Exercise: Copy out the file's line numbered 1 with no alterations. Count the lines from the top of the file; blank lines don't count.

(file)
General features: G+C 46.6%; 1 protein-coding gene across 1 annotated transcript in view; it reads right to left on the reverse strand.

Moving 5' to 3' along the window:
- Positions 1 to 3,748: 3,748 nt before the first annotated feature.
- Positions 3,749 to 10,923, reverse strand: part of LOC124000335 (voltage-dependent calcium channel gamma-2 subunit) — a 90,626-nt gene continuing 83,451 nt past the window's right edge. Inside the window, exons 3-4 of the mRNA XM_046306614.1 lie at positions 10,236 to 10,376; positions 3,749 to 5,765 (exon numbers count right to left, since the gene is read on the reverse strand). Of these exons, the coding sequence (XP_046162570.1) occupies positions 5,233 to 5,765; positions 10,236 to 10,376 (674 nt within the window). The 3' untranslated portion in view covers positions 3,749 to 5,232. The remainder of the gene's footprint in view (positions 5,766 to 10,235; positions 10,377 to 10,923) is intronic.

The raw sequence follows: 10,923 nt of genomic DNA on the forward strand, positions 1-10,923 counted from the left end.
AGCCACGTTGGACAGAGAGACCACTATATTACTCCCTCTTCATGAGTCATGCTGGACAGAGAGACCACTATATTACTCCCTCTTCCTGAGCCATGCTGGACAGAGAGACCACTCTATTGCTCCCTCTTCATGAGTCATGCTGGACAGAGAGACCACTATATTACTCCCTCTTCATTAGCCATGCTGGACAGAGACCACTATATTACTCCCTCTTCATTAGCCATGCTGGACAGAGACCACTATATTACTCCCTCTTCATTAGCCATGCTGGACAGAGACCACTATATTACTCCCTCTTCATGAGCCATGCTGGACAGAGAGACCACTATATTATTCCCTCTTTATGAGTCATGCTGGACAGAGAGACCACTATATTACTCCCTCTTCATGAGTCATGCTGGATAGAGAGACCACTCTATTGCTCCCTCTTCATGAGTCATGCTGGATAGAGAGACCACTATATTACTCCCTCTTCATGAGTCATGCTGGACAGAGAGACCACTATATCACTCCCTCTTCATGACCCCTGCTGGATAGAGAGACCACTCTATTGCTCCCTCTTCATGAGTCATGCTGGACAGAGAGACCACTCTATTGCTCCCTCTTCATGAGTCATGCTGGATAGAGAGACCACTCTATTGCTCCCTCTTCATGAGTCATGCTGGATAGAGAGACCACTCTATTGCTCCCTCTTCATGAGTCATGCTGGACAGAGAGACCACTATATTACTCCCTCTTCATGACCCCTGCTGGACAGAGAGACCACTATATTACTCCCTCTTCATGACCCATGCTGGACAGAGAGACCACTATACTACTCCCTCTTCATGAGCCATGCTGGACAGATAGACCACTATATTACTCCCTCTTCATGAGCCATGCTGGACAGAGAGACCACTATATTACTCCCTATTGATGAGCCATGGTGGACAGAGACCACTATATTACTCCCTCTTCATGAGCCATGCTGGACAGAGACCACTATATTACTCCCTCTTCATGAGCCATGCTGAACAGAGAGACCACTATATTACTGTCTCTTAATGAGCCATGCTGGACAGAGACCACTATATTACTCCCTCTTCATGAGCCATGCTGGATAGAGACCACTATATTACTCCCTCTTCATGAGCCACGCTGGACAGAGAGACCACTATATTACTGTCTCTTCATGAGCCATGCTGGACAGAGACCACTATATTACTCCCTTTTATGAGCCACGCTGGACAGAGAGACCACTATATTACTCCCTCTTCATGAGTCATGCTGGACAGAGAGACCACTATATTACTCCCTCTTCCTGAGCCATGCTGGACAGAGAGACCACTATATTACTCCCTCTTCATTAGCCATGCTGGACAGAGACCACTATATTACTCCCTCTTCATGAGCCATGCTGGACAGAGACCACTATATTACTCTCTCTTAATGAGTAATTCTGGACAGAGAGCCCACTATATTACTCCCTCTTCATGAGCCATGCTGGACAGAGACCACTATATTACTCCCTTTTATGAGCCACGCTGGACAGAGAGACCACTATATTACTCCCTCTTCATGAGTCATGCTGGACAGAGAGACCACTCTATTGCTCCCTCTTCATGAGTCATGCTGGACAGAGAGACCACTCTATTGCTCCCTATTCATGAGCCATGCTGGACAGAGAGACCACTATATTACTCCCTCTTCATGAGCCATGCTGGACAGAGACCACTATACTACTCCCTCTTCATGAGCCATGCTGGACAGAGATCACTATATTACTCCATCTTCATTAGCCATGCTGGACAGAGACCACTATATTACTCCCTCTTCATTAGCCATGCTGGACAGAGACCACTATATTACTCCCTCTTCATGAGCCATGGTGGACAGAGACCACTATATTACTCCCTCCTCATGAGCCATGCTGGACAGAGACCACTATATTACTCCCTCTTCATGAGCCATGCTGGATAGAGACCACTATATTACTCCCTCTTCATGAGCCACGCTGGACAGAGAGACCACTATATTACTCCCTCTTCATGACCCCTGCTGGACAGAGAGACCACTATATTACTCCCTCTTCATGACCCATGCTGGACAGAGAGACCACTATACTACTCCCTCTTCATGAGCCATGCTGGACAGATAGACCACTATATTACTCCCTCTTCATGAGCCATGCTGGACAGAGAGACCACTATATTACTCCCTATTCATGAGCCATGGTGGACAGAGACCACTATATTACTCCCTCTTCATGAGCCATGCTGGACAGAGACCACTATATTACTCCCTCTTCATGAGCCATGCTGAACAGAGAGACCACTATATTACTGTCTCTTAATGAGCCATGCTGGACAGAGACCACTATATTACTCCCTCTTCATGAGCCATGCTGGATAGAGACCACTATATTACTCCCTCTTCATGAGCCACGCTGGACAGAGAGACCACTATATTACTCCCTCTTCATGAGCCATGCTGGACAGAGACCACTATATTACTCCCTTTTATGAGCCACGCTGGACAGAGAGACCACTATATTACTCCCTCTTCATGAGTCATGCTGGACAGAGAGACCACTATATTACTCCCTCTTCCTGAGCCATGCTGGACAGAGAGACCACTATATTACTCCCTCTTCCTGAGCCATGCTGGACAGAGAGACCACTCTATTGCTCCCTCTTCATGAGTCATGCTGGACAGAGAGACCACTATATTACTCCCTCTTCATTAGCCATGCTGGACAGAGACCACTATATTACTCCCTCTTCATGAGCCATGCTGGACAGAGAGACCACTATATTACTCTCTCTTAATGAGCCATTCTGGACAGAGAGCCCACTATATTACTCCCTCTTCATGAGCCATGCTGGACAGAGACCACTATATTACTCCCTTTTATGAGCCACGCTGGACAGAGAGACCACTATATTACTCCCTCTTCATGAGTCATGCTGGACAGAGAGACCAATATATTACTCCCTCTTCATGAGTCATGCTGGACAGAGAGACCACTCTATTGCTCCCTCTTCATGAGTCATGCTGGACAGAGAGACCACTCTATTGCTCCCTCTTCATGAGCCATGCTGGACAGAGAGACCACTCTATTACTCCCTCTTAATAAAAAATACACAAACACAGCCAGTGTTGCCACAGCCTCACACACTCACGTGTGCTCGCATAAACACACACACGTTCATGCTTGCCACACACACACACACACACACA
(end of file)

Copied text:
General features: G+C 46.6%; 1 protein-coding gene across 1 annotated transcript in view; it reads right to left on the reverse strand.